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Talking Headways Podcast: This Food Pyramid Would be All Cars

This week we’re joined by Zabe Bent, director of design for the National Association of City Transportation Officials. We chat about how we think too much about the future and growth, the MUTCD process, and how she would start the design an infrastructure bill.

For those of you who prefer to read rather than to listen, check out an edited transcript below the audio player. For the unedited full podcast, click here.

Jeff Wood: Science fiction is something that you're interested in. I'm wondering if there's any kind of parallels between what futurists talk about and what we're seeing in the built environment, the current time period?

Zabe Bent: You're going to get me in trouble ... because I am not a futurist. Even though I am currently writing a novel that centers time travel as the device, I think a lot of our urban planning perspectives focus on what's going to happen in the future. It forces us to think about growth and change. I think that inherently means that we're going to focus ourselves on not what is happening now. Also, when we think about growth, it's often in terms of either the outlier or the sort of the biggest grower, you know, the biggest change, which really doesn't allow us to focus on what's happening to the everyday person or what's happening to the marginalized group or what have you.

So, I spend a lot of time, especially recently, trying to say, please, for the love of God, demand is important, so that we understand what is happening and can describe it. I want to focus on need. That means that we're focusing on what's happening now, just as much as the future, but a lot of our planning processes focus on trends and growth and where we're going to, and I'm like, please solve at least one problem that's happening now. Just try; let's do that.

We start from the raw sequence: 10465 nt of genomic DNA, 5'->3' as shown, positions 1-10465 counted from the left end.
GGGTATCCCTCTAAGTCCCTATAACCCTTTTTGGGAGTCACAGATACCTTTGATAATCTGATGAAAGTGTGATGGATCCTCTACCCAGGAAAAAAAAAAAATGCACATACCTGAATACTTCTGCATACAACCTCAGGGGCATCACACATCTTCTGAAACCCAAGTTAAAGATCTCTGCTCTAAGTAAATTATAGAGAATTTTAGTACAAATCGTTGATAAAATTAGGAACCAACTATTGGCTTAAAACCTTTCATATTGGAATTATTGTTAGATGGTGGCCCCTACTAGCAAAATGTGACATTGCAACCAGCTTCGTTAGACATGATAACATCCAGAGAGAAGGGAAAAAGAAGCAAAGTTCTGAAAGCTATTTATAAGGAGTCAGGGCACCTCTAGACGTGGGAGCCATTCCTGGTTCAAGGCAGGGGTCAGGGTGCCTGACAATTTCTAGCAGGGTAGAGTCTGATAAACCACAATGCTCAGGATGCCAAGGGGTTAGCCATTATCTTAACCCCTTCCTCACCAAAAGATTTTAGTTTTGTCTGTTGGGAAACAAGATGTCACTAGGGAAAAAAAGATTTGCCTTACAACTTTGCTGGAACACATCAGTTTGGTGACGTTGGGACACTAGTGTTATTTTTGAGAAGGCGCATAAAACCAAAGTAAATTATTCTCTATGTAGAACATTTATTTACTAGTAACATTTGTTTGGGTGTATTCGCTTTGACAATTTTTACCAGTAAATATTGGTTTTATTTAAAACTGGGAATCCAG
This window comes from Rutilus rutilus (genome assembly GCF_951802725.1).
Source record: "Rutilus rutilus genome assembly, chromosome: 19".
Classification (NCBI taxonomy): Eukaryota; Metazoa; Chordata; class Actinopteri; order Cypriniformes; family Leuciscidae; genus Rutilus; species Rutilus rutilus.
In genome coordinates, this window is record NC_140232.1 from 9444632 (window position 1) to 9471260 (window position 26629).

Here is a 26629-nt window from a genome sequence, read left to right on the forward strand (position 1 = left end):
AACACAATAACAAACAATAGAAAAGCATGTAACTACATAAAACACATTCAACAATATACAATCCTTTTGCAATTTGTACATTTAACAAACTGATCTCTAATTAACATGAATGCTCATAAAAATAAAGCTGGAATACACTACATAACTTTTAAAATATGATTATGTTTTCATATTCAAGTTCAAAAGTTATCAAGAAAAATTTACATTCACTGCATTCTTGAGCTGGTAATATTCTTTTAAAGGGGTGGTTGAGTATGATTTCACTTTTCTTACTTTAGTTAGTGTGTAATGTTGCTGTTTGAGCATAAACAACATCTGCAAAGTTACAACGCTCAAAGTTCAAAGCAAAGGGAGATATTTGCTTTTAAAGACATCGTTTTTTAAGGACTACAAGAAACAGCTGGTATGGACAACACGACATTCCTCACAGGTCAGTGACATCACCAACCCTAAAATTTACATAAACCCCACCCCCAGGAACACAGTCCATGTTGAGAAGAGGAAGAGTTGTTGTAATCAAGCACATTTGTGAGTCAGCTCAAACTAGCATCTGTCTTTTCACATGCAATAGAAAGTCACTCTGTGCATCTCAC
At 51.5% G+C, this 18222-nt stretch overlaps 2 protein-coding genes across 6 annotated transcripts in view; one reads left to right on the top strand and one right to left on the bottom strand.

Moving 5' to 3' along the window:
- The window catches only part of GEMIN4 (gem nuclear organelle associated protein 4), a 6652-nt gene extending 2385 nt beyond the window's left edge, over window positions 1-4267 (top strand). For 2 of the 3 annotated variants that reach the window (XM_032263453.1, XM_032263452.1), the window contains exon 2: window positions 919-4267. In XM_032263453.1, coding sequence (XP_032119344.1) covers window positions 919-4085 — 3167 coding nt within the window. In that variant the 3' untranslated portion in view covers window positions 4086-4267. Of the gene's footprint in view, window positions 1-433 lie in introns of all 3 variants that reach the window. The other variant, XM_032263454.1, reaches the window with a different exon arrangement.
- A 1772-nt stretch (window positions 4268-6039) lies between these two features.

Jeff Wood: You always see those models. I think recently a number of different outlets have posted this as a commentary on the model, but, you know, there's always this undulating travel model or, you know, transportation, VMT or whatever it is. Then all of the models just say, they're all straight up in the air. Like it's going to just go up, up and up forever. Then I think the pandemic maybe changed our mindset for two seconds. Then everybody went back to growth. Again, it seems like maybe we didn't learn something that we should have learned from this last year in terms of the transportation and growth.

Zabe Bent: Yeah, I think that's true in a lot of ways. I think part of it is our desire to re-embrace some level of comfort. For some reason that means normal. I personally don't find normal or getting back to normal as a comforting thing because normal wasn't working in a lot of different ways for a lot of different people. But I also think that we've changed a lot of things about the way that we do projects during the pandemic. I think the cities that are really going to do well now are cities that are also looking at their systems and our modeling system. I was just at a modeling conference where a lot of people were talking about how models need to change in order to be accepted; models need to change or evolve in order for people to understand how to use them better.

But also we need to change. We build models, we build the algorithms that go into them. So, we also need to change our thinking about what are the systems that we're using to predict what's happening. That takes a lot more time and I'm trying to be patient about that, but it's also incredibly frustrating when we see that this is not working. I also think that the modelers that are doing interesting things are looking at how to use models, not just to answer questions of what will happen in the future, but also to simply change the way that we do analysis about our transportation numbers.

Jeff Wood: What does some of that look like? What would that look like? If we were to change kind of the way we thought about models, generally?

Zabe Bent: Looking at how models help us look at geospatial data, again, not just future, but how to compare different scenarios and how we change different inputs. Some of that is certainly about the future and understanding growth and trends and where they're happening. But I think a lot of the scenario analysis could happen now. What if we change the policy, which could be a today type of thing, or a need-based thing, or what if we understood how people use the network of the system differently based on some outcomes and outputs? So, I think those are some really interesting analysis, and there are few cities that are doing really interesting work on that front.

Again, I'm using the model more as an analysis tool rather than simply a forecasting tool.

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